Wednesday, September 16, 2009

Paid At Last

The original vision Charles Stone III had planned for his Harlem opus Paid In Full opened with the three protagonists, Mekhi Phifer as Rich Porter (Mitch), Wood Harris as Azie Faison (Ace) and Cameron Giles as Alberto "Alpo" Martinez (Rico) in Mitch’s apartment playing Monopoly with real money. According to Stone’s gaudy vision each player would choose the piece that best represented him. (the top hat standing in for glamour, the car representing speed and power, etc.) This concept was shot down by Executive Producer Dame Dash and what we end up with is a portrait of the young men at the peak of their power and most frivolous with their obscene fortune. It’s a contest between Mitch and Rico, Mitch challenged to sink a crumpled up Chinese take-out bag in a small garbage basket on the other side of the room for 5,000$.

The scene is filled with banter that instantly introduces and endears the audience to its three pivotal players and Stone’s accounting of the labor pains the scene underwent in its creation highlights a key feature that must be considered when discussing the best movie ever made about the intertwined Hip Hop/crack culture of the 80s and 90s: Made in 2002, Paid In Full brought a respectful, first hand journalistic approach to (based on) real life subject matter, detail rich with an insistent commitment to honesty; character driven in ways previously unseen within the black crime genre that to this point had never shown the appropriate amount of respect for its subject or audience. According to Stone this is thanks to Dame Dash, his on set "Reality Police" along with Azie Faison, who met with both Dash and Stone, assisted in the making of the film and serves as its protagonist.

In large ways as well as small the film wields a local’s memory and eye for detail which reverberate throughout the production lending the believable feel. It would be easy to deride Paid In Full for its production value but the film and naturalistic lighting may or may not be intended, and certainly achieves an authenticity of setting, it doesn’t look like a movie made in 2002. Touches like brick sized cell phones, Cam’s hair and the wardrobe are perfect, for set design Porter’s house had been photographed in the 80s and replicated to the smallest detail on a studio stage. Dame was instrumental in choosing the soundtrack, songs like Busy Bee’s “Suicide” and Phil Collins’ “In the Air Tonight”. According to Stone, Dame insisted on the songs inclusion where the Director might’ve sought out a period specific street oriented mood setter for a scene where the hood shows out in fashion, congregating outside Willies Burgers before hitting the club. The Top 40 adult contempo radio smash isn’t what a viewer might expect but was a huge song in Harlem in the late 80s. The voice of Brucie B, an actual friend and associate of the trio as these events were unfolding in the late 80s serves as the disembodied ghost of Hip Hop past. He plays Greek Chorus throughout the film at the Roof Top, a rollerskating rink/club which served as a popular Harlem haunt.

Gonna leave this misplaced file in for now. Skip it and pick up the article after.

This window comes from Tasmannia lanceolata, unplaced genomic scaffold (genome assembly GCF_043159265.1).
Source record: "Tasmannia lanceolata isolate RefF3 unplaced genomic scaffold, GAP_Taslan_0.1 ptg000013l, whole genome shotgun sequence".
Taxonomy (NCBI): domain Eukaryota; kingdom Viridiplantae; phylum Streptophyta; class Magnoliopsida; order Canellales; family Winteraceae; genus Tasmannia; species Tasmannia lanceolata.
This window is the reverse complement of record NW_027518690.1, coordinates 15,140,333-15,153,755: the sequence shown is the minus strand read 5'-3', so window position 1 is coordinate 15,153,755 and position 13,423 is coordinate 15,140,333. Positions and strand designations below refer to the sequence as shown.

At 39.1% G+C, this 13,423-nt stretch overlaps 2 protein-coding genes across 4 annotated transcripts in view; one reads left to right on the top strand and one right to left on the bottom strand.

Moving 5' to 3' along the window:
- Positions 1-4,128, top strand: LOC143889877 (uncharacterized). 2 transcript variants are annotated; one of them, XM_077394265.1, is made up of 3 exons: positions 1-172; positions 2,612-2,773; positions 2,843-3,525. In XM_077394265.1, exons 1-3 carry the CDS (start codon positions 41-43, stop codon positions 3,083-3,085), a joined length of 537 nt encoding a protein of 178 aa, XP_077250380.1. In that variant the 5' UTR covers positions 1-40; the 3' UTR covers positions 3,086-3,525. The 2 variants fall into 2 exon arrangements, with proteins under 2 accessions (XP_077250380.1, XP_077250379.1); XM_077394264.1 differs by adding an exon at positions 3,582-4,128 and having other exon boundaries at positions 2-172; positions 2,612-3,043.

Dame wanted this film to serve as a document to the hood lore he grew up with, it had to be authentic enough to hold muster with his demographic, others who had grown up in Harlem with the legend of AZ, Alpo and Rich and knew it well. Stone wanted a parable, a dramatization that would appeal to a greater audience previously ignorant to the story. In essence, the Gang banging, drug dealing morality play we’ve had shoved down our throats since the early 90s. In its willingness to portray the hustler as a conflicted individual and even at times a sympathetic hero Paid In Full is groundbreaking. This film is not another cliché ridden, hand wringing tirade against drug culture, making its eventually earned indictment the most powerful to date. Paid in Full takes risks and relates the reality of difficult times in ways that heavy handed portrayals like the Hughes Brothers’, John Singleton’s, Spike Lee’s and Hype Williams’ (the very worst) didn’t believe or believe their audience was prepared to appreciate.